Susie Jones has been with WCCO Radio since 1996. She started as a part-time reporter in the newsroom. She was born and raised in Southeast Minneapolis and is one of four daughters. Susie went to the University of Minnesota and graduated with a degree in speech communications. She got her first job in news, at WXOW TV in La Crosse Wisconsin in 1989, and then moved to Madision Wisconsin in 1993 and worked as a reporter and weekend anchor until she moved back to Minneapolis in 1995. Susie has had many roles with CBS radio. In 2001, she started a new business radio station called KCCO, and hosted an afternoon show. Then in 2003, she began working on WCCO radio as a morning street reporter. In 2004, she began co-hosting a talk show with Pat Miles, then Eleanor Mondale, and then John Hines. Susie has since returned to her “roots” back in the newsroom, as a full-time reporter. She lives in St Louis Park with her two children, who are now 15 and 16 years old.
Frank Thomas, otherwise known as the “The Big Hurt” is in town for the All-Star game on behalf of the Gillette Home Run Derby. He remembers playing in past All-Star games, and the first Home Run Derby in Minneapolis in 1985.
The 85th annual All-Star Game is still a few days away, but already fans are flocking to the Minneapolis Convention Center to take in the sights and sounds of baseball. Twins spokesman Kevin Smith says there will be a chance for everyone to get into the spirit of the game, with a parade on Tuesday. And at Target Station, behind the field, they will be showing both the Home Run Derby on Monday and the game on Tuesday.
Plans to relocate the Twin Cities U.S Immigration Office have been stopped after some Minnesota lawmakers stepped in.
Hundreds of thousands of people hit Loring Park this weekend as part of the annual Pride Festival in Minneapolis. The event, which celebrates the LGBT community and gay rights, is one of the largest of its kind in the entire country.
Zach LaVine’s parents, Paul and C.J., are celebrating right along with him. “It’s great. It feels good,” Paul said. It’s been a long journey. LaVine’s mother remembers many nights watching her son practice at their home. “When he was in the third grade, we would have to pull him from the backyard to eat. Only to get back out there again,” C.J. said.
Harriet Island is under water, so organizers with the Taste of Minnesota have had to scramble to find a new location. Linda Maddox said this late in the game, it will be difficult to pull off.
From the top of the state, to the bottom, Emergency Management Director Kris Eide has seen firsthand the damage the flooded has caused. “We thought we’d dodged a bullet,” Eide said. Eide was referring to the fact that floods usually happen in the spring and not summer. She said while the work of previous sandbagging has taken its toll, there is still more work to be done.
If you live in the southern Twin Cities metropolitan area, you may have heard the sirens go off. There were several reports of a funnel cloud in the sky. A number of viewers reported seeing funnel clouds at around 1 p.m.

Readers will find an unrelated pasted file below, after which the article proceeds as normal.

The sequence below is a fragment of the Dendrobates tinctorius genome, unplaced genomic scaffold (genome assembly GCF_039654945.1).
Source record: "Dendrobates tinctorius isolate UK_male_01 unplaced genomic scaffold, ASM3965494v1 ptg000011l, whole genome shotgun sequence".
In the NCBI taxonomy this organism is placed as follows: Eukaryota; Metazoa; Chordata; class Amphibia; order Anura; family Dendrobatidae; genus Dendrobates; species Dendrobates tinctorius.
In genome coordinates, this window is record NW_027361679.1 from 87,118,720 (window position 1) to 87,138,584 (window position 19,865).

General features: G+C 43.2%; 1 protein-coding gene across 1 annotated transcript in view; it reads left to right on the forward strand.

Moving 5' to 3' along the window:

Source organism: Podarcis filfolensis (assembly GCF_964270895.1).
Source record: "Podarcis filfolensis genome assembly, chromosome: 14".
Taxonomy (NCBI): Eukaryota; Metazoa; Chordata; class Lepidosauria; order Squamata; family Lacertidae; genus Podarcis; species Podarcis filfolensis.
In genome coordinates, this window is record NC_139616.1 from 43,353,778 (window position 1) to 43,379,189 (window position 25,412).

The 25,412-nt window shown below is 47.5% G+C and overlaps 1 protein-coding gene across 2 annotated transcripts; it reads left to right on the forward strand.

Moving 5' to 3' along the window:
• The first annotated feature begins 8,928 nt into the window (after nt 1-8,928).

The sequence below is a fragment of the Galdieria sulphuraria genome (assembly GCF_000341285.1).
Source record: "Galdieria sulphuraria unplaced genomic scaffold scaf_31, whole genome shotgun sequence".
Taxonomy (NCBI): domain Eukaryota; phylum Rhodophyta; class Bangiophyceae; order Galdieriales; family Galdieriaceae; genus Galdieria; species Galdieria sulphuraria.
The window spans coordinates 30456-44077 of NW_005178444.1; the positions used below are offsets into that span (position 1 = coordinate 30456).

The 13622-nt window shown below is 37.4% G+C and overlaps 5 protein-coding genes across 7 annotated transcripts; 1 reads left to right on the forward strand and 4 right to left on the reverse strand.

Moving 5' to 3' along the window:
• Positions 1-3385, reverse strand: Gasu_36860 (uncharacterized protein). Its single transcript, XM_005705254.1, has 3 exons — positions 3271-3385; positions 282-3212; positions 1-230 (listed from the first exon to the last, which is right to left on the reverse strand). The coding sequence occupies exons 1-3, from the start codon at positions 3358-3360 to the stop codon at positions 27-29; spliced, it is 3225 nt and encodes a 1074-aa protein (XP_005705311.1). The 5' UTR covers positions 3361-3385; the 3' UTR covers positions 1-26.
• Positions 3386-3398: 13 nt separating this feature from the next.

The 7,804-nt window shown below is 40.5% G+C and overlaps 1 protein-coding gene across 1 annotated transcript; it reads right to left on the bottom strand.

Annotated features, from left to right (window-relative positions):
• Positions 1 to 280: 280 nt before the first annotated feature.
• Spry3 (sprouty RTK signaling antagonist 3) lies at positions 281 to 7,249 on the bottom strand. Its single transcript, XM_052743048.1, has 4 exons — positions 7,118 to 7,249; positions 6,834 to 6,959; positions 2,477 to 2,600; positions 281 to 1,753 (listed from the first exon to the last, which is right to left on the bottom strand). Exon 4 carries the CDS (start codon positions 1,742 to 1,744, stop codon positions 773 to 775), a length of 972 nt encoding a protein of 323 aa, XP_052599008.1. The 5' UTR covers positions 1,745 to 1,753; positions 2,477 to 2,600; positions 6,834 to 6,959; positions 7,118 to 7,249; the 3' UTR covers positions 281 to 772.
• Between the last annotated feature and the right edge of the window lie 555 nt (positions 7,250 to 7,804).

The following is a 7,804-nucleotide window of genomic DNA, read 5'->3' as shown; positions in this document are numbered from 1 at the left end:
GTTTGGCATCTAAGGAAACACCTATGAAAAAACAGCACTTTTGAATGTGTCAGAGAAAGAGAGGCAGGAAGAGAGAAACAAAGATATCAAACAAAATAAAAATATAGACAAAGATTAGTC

Minnesota Sen. Amy Klobuchar will head to Washington, D.C. on Monday to ask the President for help for Minnesotans who have been affected by the floods. Klobuchar was in Mankato on Sunday to tour the flood damage there.
The right lane of northbound Interstate 35 between Cliff Road and Black Dog Road in Burnsville, Minn. will close at 1:30 p.m. Saturday. With all the rain we’ve had lately the Minnesota River is rising, and workers with the Minnesota Department of Transportation will put up barriers along the east side of the I-35W, near Black Dog Road, to keep the water out.
Gov. Mark Dayton spent another day in waterlogged farm fields in southern Minn. getting a firsthand look at flood damage. . The Governor was on WCCO Radio with Esme Murphy Friday afternoon. “Forty percent of the farm land has been destroyed or damaged. Bridges and culverts wiped out. And of course people are dealing with loss of crops, and livestock,” Dayton said. “It’s really awful.”
Thirty-one talented high school students from across the country are taking part in “Grammy Camp” here in Minnesota. It is an immersion in all aspects of the music business, from songwriting and engineering to video production and vocal performance.
Hundreds of volunteers have been working to sandbag homes around International Falls, Minn., where Bob Anderson is mayor, to protect the homes from rising water. Anderson said the Rainy River and Rainy Lake are overflowing. “It’s been about 85 years since the Rainy River has been this high,” Anderson said.
Soccer fans around the world are watching the World Cup in Brazil, and Vikings Vice President Lester Bagley says he hopes the enthusiasm will continue into August, when Minnesota will host the Guinness International Champions Cup.
More than 500,000 Minnesotans rely on food stamps today, which is more than double the number 10 years ago. Michelle Ness is executive director of PRISM, a Golden Valley food shelf, and she sees the problem first hand, particularly when it comes to having low income kids out of school.